Multiple polar lows over the Barents Sea

At least three, maybe even four, polar lows were active over the Barents Sea last night. Here’s a nice satellite image taken early Monday morning:

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Satellite image downloaded from yr.no

All of these are in the category of cyclones known as “comma clouds”, obviously because they look like inverted commas. As a side-note, maybe they should rather be called “apostrophe clouds”. Anyway, they are what we call baroclinic. That means that the low near the surface is linked to a trough higher up in the atmosphere, and these are not located on top of each other. This vertical structure allows the two lows to work together and to strengthen each other.

For more about this interesting mechanism, check out the Norwegian cyclone model, which was developed by the Bergen school of meteorology.

Most polar lows start out as baroclinic, but many of the develop a warm core and gradually enter a phase where they go from baroclinic to barotropic. Then the lows aloft and near the surface are locked in phase and no longer help each other grow. For the polar low to intensify in this stage, it needs to get its energy from the warm ocean surface.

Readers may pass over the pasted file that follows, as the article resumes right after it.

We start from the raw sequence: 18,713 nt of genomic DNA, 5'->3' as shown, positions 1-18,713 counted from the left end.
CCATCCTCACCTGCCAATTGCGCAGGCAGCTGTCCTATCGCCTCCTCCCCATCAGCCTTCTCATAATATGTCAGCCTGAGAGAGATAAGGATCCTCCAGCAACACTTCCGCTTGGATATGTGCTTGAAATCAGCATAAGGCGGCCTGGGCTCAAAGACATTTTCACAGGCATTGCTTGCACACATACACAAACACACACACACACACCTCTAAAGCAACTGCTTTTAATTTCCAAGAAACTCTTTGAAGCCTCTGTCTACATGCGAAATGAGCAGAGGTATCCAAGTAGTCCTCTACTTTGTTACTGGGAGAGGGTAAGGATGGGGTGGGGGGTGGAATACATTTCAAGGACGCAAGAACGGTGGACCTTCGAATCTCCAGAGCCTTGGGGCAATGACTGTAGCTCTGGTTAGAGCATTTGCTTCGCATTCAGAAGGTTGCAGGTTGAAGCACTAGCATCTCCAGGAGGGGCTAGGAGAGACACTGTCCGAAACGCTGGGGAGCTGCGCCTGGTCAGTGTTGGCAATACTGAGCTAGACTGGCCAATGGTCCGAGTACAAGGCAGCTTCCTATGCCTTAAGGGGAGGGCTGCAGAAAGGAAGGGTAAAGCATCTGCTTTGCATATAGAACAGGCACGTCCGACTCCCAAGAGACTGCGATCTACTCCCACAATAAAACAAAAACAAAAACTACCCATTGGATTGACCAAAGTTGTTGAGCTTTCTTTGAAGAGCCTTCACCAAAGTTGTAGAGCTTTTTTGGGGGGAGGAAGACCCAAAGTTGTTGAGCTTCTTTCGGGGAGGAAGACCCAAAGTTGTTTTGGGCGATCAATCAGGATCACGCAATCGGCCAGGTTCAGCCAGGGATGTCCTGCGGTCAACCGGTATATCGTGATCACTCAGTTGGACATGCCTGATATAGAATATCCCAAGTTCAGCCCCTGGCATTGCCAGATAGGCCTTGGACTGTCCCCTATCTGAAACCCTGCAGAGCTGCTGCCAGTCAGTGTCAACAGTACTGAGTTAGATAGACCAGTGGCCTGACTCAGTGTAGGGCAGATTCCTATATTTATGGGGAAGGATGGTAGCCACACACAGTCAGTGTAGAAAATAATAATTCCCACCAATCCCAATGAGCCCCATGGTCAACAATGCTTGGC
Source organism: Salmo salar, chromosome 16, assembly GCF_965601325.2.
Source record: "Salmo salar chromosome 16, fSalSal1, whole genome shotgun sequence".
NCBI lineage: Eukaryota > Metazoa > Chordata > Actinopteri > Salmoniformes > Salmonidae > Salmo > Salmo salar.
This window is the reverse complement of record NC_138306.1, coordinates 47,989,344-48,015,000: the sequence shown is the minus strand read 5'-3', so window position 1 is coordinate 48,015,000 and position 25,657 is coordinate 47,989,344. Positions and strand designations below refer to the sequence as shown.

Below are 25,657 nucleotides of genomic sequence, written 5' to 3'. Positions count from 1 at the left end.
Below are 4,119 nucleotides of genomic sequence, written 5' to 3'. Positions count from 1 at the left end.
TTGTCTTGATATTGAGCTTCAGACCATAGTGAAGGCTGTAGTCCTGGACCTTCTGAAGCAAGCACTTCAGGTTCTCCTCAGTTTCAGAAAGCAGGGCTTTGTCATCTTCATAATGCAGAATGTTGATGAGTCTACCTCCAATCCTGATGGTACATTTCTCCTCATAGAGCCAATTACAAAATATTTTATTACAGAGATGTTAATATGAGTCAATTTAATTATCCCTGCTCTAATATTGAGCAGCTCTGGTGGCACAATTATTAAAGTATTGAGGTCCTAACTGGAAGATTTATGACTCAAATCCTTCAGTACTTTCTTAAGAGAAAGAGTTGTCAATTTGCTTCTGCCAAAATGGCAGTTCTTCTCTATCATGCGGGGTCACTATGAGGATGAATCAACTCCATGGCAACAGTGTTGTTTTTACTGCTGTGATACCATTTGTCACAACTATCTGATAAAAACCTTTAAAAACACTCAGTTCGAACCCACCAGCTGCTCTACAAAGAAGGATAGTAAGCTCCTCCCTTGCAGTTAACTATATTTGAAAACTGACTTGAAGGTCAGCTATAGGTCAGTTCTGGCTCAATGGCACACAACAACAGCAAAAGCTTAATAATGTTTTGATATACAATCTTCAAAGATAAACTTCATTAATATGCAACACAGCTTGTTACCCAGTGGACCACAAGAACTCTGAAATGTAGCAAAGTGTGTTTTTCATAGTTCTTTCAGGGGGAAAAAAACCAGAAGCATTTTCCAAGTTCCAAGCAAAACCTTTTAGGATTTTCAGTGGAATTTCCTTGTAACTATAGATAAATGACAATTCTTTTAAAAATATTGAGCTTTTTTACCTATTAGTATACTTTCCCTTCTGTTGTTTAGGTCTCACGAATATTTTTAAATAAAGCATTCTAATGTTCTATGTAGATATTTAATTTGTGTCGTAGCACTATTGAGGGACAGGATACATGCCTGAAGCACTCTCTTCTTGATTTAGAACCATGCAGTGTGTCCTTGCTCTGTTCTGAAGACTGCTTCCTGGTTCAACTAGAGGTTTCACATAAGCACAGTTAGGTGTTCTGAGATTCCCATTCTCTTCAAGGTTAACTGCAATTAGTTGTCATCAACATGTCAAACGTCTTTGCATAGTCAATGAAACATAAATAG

This is how tropical cyclones (hurricanes) get their energy, too, and some polar lows are in certain ways similar to hurricanes. But so far all the research that has been done on “arctic hurricanes” has shown that the ocean surface is far too cold in the Arctic. In fact, we have a paper in review right now where we look at one such polar low.

Here’s another nice image of the current polar lows:

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Satellite image taken at 18:27 GMT on 13 December 2015, downloaded from the Dundee satellite receiving station
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